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Severe Impact and Subsequent Recovery of a Coral Assemblage following the 1997–8 El Niño Event: A 17-Year Study from Bahia, Brazil

Severe Impact and Subsequent Recovery of a Coral Assemblage following the 1997–8 El Niño Event: A 17-Year Study from Bahia, Brazil

  • Francisco Kelmo, 
  • Martin J. Attrill
PLOS
x

Abstract

The coral reefs of northern Bahia evolved in isolation from other Atlantic systems and under conditions of high environmental stress, particularly high turbidity. We have monitored the scleractinian assemblage of four shallow bank reefs (Praia do Forte, Itacimirim, Guarajuba and Abai) annually for 17 years since 1995, collecting quantitative data on diversity and density of coral colonies. As the sampling period included the 1997–8 El Niño event, the most severe on record, for the first time these results allow a quantitative assessment of the long-term impact of this major environmental stressor on such a coral assemblage. After El Niño, most species showed significantly reduced densities of colonies, this decline occurring for the subsequent two years without evidence of any new settlement until 2001. From 2000 to 2007 the species Porites astreoides went unrecorded. Recovery was slow, and multivariate analysis revealed that assemblages had not returned to the pre-El Niño state until 2011. It therefore took 13 years for full recovery of the coral assemblage to occur, which has consequences for reef systems if such El-Niño events become more frequent in the future.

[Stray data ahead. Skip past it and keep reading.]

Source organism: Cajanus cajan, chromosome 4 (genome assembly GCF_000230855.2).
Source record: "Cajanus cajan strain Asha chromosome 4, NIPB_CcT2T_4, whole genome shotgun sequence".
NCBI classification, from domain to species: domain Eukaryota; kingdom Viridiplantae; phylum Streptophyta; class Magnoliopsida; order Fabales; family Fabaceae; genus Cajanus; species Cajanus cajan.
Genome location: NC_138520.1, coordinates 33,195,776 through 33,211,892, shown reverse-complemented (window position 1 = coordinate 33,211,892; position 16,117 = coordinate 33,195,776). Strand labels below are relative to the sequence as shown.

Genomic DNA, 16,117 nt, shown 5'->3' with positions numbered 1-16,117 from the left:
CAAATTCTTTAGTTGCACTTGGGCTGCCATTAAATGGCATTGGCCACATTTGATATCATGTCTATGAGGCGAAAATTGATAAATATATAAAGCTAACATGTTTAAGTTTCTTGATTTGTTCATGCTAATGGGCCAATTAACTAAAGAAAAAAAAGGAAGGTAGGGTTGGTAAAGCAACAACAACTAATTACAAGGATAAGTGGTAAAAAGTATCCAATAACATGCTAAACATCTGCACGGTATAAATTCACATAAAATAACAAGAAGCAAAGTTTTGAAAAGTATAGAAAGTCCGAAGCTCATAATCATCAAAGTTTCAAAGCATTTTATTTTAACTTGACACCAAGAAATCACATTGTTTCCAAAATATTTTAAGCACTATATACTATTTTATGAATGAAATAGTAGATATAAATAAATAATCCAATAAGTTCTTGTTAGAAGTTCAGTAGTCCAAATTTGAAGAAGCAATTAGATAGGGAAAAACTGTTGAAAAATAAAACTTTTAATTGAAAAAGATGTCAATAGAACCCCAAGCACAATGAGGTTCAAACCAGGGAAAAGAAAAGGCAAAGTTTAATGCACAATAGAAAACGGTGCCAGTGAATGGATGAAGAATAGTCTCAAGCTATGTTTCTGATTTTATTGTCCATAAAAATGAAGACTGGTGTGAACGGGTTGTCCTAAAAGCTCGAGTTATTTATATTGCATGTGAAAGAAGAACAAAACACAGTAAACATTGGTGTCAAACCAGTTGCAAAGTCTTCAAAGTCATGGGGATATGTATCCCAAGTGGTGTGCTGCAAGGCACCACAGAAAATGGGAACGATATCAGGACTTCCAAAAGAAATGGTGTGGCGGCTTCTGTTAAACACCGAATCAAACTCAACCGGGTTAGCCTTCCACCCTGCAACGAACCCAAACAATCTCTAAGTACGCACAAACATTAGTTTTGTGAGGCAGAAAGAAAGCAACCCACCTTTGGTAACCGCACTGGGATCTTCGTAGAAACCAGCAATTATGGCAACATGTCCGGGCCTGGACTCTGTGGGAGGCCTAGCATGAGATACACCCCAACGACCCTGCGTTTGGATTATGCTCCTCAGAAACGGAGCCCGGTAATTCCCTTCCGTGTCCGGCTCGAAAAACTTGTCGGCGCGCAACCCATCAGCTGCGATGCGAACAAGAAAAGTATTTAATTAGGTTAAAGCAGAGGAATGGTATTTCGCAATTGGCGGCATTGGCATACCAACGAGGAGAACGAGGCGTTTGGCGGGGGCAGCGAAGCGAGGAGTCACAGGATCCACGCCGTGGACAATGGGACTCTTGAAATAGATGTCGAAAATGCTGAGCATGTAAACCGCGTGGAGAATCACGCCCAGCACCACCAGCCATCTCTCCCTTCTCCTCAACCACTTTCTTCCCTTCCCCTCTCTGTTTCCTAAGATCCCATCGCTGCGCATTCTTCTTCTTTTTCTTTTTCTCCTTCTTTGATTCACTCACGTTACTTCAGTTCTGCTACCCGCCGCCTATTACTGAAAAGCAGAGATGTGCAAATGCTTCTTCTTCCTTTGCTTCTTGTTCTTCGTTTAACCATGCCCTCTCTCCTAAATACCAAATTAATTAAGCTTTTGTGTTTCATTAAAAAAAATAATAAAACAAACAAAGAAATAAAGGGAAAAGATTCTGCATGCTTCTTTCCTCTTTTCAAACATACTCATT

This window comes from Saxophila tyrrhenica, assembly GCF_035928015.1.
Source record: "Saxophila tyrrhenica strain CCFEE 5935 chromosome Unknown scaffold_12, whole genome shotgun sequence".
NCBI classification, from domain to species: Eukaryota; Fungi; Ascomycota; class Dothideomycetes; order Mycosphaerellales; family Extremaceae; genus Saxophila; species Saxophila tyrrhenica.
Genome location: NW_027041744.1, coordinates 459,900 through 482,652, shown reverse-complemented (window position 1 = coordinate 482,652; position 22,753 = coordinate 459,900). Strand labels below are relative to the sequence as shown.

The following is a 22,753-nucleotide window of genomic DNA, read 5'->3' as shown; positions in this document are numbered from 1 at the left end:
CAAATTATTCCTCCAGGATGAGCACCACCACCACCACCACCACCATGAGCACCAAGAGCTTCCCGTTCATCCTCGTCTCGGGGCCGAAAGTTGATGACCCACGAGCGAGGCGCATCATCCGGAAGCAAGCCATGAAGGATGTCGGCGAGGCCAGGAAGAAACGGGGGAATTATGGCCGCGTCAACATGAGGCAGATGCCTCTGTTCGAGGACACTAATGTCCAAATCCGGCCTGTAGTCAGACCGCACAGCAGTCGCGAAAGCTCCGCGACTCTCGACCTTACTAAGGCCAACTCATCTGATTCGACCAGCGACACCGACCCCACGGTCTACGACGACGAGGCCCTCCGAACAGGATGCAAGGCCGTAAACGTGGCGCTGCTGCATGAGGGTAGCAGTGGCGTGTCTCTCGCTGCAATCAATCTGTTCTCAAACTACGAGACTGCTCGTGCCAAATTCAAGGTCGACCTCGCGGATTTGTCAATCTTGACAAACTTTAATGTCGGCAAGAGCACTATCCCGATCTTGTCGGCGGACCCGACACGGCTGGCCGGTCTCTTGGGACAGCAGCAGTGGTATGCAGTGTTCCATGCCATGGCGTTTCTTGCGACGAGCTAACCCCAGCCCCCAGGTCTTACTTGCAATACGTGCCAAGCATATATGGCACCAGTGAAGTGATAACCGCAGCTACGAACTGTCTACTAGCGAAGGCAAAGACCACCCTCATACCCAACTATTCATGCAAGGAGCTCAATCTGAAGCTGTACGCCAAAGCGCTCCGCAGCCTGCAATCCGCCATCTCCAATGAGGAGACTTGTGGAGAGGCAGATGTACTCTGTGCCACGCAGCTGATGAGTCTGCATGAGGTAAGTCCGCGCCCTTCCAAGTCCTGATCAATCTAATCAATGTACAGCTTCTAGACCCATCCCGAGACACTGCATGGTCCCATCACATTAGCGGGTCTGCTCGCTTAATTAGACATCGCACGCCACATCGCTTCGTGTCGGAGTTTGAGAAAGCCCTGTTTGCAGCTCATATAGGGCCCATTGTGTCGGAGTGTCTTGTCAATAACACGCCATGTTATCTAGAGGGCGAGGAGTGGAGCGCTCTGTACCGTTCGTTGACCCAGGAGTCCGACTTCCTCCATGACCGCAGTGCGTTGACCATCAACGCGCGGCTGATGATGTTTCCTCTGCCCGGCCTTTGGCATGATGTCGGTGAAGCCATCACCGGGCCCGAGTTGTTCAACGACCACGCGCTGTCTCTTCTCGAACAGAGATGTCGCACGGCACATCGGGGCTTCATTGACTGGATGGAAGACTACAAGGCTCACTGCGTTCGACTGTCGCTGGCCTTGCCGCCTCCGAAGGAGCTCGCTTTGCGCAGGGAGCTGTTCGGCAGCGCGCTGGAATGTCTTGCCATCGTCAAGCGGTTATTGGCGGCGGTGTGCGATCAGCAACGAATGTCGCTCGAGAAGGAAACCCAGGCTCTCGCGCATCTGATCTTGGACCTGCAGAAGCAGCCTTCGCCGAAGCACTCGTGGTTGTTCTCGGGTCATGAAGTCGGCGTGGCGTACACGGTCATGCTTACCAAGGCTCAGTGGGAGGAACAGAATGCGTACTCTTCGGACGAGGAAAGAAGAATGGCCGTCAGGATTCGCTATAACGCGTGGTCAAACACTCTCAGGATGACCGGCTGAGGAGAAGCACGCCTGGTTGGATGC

Introduction

The 1997–8 El Niño Southern Oscillation (hereafter ENSO) was the most extensive global ENSO event [1], [2], [3] and was associated with record global high seawater temperatures [4], [5], [6], [7], other ENSO events having had a clear impacts regionally [8], [9], but not at such a severe global scale. The evolution of ocean temperature anomalies in the Southern Hemisphere began several months earlier than the envelope of prior ENSO events and had exceptional amplitude, lasting for approximately 18 months [10]. This event followed a similar pattern in terms of the timing of its maximum development [11] and thus was similar in magnitude and duration to the 1982–3 [12] and 1986–7 events. However, it had differential effects throughout the Brazilian region [13] with increased rainfall and flooding experienced by the southernmost and central states, whilst northeastern states experienced devastating droughts [14] because of abnormally reduced rainfall in the region. Coral reefs are considered vulnerable to tipping points because of their narrow thermal and water quality tolerances, heavy reliance on key framework species and high susceptibility to nutrient runoff and eutrophication [15]. The large-scale effects during 1982–3 and 1986–7 were a tipping point for coral reefs (e.g. [16], [17]), but the most severe 1997–8 ENSO event had a more extensive impact globally on coral reefs [18], [19], [20], [21], the climatic features linked to this event causing severe coral bleaching and mortality in Panama and Ecuador [10], Indian ocean [22], Arabian Gulf [23], tropical Pacific [24], South Africa [25] and Brazil [26].